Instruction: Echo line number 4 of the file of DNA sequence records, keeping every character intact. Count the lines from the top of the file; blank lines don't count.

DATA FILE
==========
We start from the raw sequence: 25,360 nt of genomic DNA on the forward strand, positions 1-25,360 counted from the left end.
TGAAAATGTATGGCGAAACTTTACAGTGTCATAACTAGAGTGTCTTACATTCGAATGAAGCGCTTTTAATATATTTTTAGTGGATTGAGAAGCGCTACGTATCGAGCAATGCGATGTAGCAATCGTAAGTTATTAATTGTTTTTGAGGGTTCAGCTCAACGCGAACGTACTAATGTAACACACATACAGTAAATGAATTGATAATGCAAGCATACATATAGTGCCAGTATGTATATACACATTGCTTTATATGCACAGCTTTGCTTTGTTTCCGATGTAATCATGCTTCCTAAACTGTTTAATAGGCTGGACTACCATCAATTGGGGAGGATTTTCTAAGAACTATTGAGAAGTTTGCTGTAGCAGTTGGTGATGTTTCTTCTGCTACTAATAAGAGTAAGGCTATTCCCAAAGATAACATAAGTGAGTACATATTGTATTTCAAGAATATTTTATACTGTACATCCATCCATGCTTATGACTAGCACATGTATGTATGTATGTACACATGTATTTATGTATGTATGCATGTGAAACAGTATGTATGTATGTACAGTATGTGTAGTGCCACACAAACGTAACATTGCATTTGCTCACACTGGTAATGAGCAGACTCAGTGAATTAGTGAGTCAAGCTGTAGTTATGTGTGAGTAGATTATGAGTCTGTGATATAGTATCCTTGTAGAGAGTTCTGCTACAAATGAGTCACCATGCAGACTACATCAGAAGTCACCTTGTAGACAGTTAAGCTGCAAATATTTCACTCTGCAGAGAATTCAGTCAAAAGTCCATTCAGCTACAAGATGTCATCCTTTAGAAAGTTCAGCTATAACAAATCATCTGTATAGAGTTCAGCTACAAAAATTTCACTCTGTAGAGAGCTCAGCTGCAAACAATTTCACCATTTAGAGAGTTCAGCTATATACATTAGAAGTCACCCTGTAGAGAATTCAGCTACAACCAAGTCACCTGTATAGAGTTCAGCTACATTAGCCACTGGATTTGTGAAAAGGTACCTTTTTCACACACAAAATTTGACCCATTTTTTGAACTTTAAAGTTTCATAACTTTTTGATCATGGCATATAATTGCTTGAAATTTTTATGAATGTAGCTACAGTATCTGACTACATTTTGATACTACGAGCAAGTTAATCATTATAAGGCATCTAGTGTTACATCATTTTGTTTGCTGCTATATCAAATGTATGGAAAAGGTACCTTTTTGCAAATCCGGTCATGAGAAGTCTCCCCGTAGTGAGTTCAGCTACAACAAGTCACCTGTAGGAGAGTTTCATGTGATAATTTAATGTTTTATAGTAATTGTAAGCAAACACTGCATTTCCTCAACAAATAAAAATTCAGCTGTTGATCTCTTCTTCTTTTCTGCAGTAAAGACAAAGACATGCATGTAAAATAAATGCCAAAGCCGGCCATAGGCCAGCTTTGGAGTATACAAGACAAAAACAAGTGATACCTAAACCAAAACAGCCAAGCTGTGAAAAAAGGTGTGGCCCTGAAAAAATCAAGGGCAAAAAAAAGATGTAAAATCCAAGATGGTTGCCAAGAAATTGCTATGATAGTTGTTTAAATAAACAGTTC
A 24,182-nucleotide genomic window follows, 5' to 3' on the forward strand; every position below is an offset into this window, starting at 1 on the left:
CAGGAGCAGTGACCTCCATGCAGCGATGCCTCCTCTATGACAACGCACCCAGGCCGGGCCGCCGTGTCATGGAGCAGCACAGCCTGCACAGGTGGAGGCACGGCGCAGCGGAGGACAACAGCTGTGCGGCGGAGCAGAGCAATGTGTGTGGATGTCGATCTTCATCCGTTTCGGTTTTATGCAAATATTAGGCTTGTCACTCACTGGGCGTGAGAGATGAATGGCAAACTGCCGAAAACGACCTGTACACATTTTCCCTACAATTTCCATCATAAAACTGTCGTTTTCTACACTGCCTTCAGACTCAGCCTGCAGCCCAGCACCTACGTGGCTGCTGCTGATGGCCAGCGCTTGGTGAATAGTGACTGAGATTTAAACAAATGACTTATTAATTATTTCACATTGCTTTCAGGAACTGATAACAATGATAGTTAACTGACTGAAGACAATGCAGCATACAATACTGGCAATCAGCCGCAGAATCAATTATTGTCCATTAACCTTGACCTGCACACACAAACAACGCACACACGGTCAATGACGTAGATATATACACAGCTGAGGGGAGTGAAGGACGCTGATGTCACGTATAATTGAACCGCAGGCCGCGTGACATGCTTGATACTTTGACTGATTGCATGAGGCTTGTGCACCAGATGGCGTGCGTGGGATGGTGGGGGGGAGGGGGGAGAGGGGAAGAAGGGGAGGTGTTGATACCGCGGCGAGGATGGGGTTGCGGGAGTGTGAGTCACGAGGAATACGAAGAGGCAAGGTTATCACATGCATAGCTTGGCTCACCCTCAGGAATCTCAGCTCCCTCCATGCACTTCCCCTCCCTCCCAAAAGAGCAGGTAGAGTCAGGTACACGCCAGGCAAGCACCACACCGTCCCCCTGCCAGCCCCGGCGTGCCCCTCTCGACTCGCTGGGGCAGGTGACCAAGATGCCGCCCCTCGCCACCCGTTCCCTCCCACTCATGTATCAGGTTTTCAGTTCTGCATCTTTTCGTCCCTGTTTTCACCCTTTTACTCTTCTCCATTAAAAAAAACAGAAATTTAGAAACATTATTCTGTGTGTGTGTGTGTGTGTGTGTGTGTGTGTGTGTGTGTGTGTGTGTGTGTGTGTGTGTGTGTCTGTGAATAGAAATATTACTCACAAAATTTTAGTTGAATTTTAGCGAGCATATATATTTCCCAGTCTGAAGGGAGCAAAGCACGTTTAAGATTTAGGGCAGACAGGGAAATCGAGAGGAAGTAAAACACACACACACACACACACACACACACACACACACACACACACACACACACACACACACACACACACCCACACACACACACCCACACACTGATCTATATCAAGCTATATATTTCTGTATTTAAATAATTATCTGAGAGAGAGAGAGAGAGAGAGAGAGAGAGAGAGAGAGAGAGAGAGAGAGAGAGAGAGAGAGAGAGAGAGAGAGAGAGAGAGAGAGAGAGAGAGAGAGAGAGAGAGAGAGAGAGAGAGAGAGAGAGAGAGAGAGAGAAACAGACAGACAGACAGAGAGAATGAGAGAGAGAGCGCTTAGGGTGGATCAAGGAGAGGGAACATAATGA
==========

CAGGAGCAGTGACCTCCATGCAGCGATGCCTCCTCTATGACAACGCACCCAGGCCGGGCCGCCGTGTCATGGAGCAGCACAGCCTGCACAGGTGGAGGCACGGCGCAGCGGAGGACAACAGCTGTGCGGCGGAGCAGAGCAATGTGTGTGGATGTCGATCTTCATCCGTTTCGGTTTTATGCAAATATTAGGCTTGTCACTCACTGGGCGTGAGAGATGAATGGCAAACTGCCGAAAACGACCTGTACACATTTTCCCTACAATTTCCATCATAAAACTGTCGTTTTCTACACTGCCTTCAGACTCAGCCTGCAGCCCAGCACCTACGTGGCTGCTGCTGATGGCCAGCGCTTGGTGAATAGTGACTGAGATTTAAACAAATGACTTATTAATTATTTCACATTGCTTTCAGGAACTGATAACAATGATAGTTAACTGACTGAAGACAATGCAGCATACAATACTGGCAATCAGCCGCAGAATCAATTATTGTCCATTAACCTTGACCTGCACACACAAACAACGCACACACGGTCAATGACGTAGATATATACACAGCTGAGGGGAGTGAAGGACGCTGATGTCACGTATAATTGAACCGCAGGCCGCGTGACATGCTTGATACTTTGACTGATTGCATGAGGCTTGTGCACCAGATGGCGTGCGTGGGATGGTGGGGGGGAGGGGGGAGAGGGGAAGAAGGGGAGGTGTTGATACCGCGGCGAGGATGGGGTTGCGGGAGTGTGAGTCACGAGGAATACGAAGAGGCAAGGTTATCACATGCATAGCTTGGCTCACCCTCAGGAATCTCAGCTCCCTCCATGCACTTCCCCTCCCTCCCAAAAGAGCAGGTAGAGTCAGGTACACGCCAGGCAAGCACCACACCGTCCCCCTGCCAGCCCCGGCGTGCCCCTCTCGACTCGCTGGGGCAGGTGACCAAGATGCCGCCCCTCGCCACCCGTTCCCTCCCACTCATGTATCAGGTTTTCAGTTCTGCATCTTTTCGTCCCTGTTTTCACCCTTTTACTCTTCTCCATTAAAAAAAACAGAAATTTAGAAACATTATTCTGTGTGTGTGTGTGTGTGTGTGTGTGTGTGTGTGTGTGTGTGTGTGTGTGTGTGTGTGTGTGTCTGTGAATAGAAATATTACTCACAAAATTTTAGTTGAATTTTAGCGAGCATATATATTTCCCAGTCTGAAGGGAGCAAAGCACGTTTAAGATTTAGGGCAGACAGGGAAATCGAGAGGAAGTAAAACACACACACACACACACACACACACACACACACACACACACACACACACACACACACACACACACACCCACACACACACACCCACACACTGATCTATATCAAGCTATATATTTCTGTATTTAAATAATTATCTGAGAGAGAGAGAGAGAGAGAGAGAGAGAGAGAGAGAGAGAGAGAGAGAGAGAGAGAGAGAGAGAGAGAGAGAGAGAGAGAGAGAGAGAGAGAGAGAGAGAGAGAGAGAGAGAGAGAGAGAGAGAGAGAGAGAGAGAAACAGACAGACAGACAGAGAGAATGAGAGAGAGAGCGCTTAGGGTGGATCAAGGAGAGGGAACATAATGA